Service employee, began
land in northeast
meeting with city of Wal-
lowa community mem-
bers like Jo Hallam and
The United States’
Terry and Nancy Cren-
position changed once
shaw in the 1980s. The
gold was discovered
goal was to create an event that would in the area. Settlers began encroaching
welcome back the Nez Perce, more than a on tribal land and the U.S. government
century after the U.S. government exiled returned to the issue in 1863 with a much
them from the Wallowa Valley.
harder line. Federal officials proposed
There are nine federally recognized further cutting the reservation boundaries
American Indian tribes in Oregon, but to 10% of its original size, based around
the Nez Perce Tribe isn’t one of them. Lapwai, Idaho.
Despite its history in Eastern Oregon,
The Wallowa Band withheld its sup-
the modern-day Nez Perce reservation is port for the 1863 treaty, but the govern-
ment designated one of the other Nez
entirely contained in northern Idaho.
While the origins of the event are Perce band leaders as the “head chief”
sometimes described as an economic and used his approval to justify ratifying
development opportunity for the city of the treaty.
The Wallowa stayed on their land
Wallowa, Taz Conner’s niece, Bobbie
Conner, said that was never the intent of until the issue came to a head in 1877. By
then, Old Chief Joseph had died and his
tribal organizers.
“It wasn’t really an agreement to help son, Hinmatowyalahqit, or Young Chief
boost tourism,” she said. “It wasn’t an Joseph, took over as leader.
Under threat from the U.S. Army, the
agreement to help with economic devel-
opment. It was an agreement that we Wallowa agreed to move to Lapwai. But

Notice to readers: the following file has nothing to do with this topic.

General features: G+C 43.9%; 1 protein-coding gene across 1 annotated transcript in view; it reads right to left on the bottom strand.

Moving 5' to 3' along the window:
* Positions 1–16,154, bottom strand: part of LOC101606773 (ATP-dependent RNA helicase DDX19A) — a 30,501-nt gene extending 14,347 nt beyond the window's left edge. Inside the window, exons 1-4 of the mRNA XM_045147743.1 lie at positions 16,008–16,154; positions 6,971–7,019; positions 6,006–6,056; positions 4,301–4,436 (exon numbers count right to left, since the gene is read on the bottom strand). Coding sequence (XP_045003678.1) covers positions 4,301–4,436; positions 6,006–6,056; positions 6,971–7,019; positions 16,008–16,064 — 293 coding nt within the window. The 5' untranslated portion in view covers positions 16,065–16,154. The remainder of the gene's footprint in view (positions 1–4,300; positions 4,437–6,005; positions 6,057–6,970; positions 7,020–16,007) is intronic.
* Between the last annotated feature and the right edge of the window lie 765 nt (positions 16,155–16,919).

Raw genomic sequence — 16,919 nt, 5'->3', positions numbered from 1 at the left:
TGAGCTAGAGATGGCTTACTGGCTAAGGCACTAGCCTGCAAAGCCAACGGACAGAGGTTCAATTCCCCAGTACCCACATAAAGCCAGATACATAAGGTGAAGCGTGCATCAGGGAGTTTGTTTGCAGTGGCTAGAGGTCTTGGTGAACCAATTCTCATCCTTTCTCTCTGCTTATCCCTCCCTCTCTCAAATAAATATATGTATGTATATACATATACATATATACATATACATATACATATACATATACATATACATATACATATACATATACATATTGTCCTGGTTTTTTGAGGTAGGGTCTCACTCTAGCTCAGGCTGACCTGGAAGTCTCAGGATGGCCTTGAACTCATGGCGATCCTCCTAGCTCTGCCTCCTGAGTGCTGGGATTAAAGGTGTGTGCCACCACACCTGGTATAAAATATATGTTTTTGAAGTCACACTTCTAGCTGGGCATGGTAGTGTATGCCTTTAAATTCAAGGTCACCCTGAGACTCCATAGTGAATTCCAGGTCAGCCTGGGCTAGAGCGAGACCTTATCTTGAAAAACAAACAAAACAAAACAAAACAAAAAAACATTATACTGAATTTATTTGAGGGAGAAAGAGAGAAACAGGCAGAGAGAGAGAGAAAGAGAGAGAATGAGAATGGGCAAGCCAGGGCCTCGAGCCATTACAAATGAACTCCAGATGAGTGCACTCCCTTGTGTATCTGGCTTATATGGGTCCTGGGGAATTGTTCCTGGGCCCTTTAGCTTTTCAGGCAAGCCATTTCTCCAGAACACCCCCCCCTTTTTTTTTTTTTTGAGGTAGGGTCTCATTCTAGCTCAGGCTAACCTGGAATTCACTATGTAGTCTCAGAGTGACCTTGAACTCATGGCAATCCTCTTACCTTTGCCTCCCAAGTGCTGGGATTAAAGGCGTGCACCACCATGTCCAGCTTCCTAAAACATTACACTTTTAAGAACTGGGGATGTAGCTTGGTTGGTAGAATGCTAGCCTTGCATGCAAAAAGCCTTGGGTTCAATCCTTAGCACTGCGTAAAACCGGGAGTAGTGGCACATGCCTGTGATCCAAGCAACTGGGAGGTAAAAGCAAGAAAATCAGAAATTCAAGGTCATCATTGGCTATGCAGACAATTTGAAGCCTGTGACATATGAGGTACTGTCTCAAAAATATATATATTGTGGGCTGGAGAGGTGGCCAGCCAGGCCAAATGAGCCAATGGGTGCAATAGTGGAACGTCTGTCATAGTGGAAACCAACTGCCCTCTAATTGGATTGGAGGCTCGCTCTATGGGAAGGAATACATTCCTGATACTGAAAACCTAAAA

needed to welcome home to this country, shortly after they began their journey,
the Wallowa country, the people whose men from a different band killed several
ancestors were sent out of this country in white settlers as retaliation for the mur-
der of a Nez Perce man. Even though
exile in 1877.”
The first celebration was held at Wal- the Wallowa were not involved with the
lowa High School in 1991 and up until its raids, their concession turned into a war.
start, Nancy Crenshaw was unsure how it
The Wallowa traveled more than 1,000
would go.
miles across the Idaho and Montana ter-
“We didn’t know if anybody, any ritories, engaging in multiple battles and
Natives, were going to come,” she said. skirmishes along the way.
With many tribal leaders dead and
“It was like, we’re sitting there and all of
a sudden, people started coming and they his band suffering from cold and hunger,
Chief Joseph surrendered following a bat-
have their regalia.”
Tamkaliks was successful enough in tle at Bear Paw, Montana, on Oct. 5, 1877.
The U.S. government would never
its first year to merit a second event, this
allow the Wallowa Band to make a per-
time in an open field near town.
Like the Conners, Celeste Whitewolf manent return to its homeland. Wal-
was a descendant of the Nez Perce band lowa County was established in 1887,
that once lived in the far northeast of Ore- named after a people who were no lon-
gon. She didn’t attend the inaugural Tam- ger welcome.
Oregon Public Broadcasting
“The more hearing loss you have, the greater the likelihood of
developing dementia or Alzheimer’s disease. Hearing aids could
delay or prevent dementia by improving the patient’s hearing.”
-2011 Study by Johns Hopkins University School of Medicine and the National Institute of Aging
Do you feel that people mumble
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Do family or friends get
frustrated when you ask
them to repeat themselves?
Do you have trouble under-
standing the voices of women
or small children when they are
Is it hard to follow the
conversation in noisy places like
parties, crowded restaurants or
family get-togethers?